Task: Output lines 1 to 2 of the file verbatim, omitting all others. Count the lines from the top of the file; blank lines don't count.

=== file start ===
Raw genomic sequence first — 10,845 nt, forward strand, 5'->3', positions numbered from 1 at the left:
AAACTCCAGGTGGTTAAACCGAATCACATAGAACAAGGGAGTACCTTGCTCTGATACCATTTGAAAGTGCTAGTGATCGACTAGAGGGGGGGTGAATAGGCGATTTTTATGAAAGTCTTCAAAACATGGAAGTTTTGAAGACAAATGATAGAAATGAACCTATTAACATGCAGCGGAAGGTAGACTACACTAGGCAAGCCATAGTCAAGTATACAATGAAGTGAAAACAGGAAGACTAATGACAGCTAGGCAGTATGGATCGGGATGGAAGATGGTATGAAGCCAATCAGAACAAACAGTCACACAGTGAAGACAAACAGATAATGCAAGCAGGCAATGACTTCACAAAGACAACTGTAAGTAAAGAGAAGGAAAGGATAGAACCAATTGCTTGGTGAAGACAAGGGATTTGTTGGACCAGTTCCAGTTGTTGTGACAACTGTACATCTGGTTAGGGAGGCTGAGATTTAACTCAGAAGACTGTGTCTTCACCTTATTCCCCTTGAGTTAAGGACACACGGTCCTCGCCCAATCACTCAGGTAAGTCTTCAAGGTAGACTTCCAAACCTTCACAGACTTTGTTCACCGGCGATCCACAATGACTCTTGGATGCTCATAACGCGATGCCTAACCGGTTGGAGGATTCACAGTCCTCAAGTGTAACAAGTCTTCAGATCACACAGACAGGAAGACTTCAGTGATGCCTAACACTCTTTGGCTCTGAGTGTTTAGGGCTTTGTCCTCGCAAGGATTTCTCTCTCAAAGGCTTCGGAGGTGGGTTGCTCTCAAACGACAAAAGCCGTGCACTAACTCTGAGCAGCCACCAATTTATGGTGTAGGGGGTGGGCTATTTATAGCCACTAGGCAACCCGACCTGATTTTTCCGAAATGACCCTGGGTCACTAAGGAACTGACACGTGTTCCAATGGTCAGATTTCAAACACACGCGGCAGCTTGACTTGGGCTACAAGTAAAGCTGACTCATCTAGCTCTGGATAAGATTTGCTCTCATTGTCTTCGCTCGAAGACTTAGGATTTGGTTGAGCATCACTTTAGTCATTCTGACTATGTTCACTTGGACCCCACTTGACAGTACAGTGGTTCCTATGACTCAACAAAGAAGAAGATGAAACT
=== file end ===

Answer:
Raw genomic sequence first — 10,845 nt, forward strand, 5'->3', positions numbered from 1 at the left:
AAACTCCAGGTGGTTAAACCGAATCACATAGAACAAGGGAGTACCTTGCTCTGATACCATTTGAAAGTGCTAGTGATCGACTAGAGGGGGGGTGAATAGGCGATTTTTATGAAAGTCTTCAAAACATGGAAGTTTTGAAGACAAATGATAGAAATGAACCTATTAACATGCAGCGGAAGGTAGACTACACTAGGCAAGCCATAGTCAAGTATACAATGAAGTGAAAACAGGAAGACTAATGACAGCTAGGCAGTATGGATCGGGATGGAAGATGGTATGAAGCCAATCAGAACAAACAGTCACACAGTGAAGACAAACAGATAATGCAAGCAGGCAATGACTTCACAAAGACAACTGTAAGTAAAGAGAAGGAAAGGATAGAACCAATTGCTTGGTGAAGACAAGGGATTTGTTGGACCAGTTCCAGTTGTTGTGACAACTGTACATCTGGTTAGGGAGGCTGAGATTTAACTCAGAAGACTGTGTCTTCACCTTATTCCCCTTGAGTTAAGGACACACGGTCCTCGCCCAATCACTCAGGTAAGTCTTCAAGGTAGACTTCCAAACCTTCACAGACTTTGTTCACCGGCGATCCACAATGACTCTTGGATGCTCATAACGCGATGCCTAACCGGTTGGAGGATTCACAGTCCTCAAGTGTAACAAGTCTTCAGATCACACAGACAGGAAGACTTCAGTGATGCCTAACACTCTTTGGCTCTGAGTGTTTAGGGCTTTGTCCTCGCAAGGATTTCTCTCTCAAAGGCTTCGGAGGTGGGTTGCTCTCAAACGACAAAAGCCGTGCACTAACTCTGAGCAGCCACCAATTTATGGTGTAGGGGGTGGGCTATTTATAGCCACTAGGCAACCCGACCTGATTTTTCCGAAATGACCCTGGGTCACTAAGGAACTGACACGTGTTCCAATGGTCAGATTTCAAACACACGCGGCAGCTTGACTTGGGCTACAAGTAAAGCTGACTCATCTAGCTCTGGATAAGATTTGCTCTCATTGTCTTCGCTCGAAGACTTAGGATTTGGTTGAGCATCACTTTAGTCATTCTGACTATGTTCACTTGGACCCCACTTGACAGTACAGTGGTTCCTATGACTCAACAAAGAAGAAGATGAAACT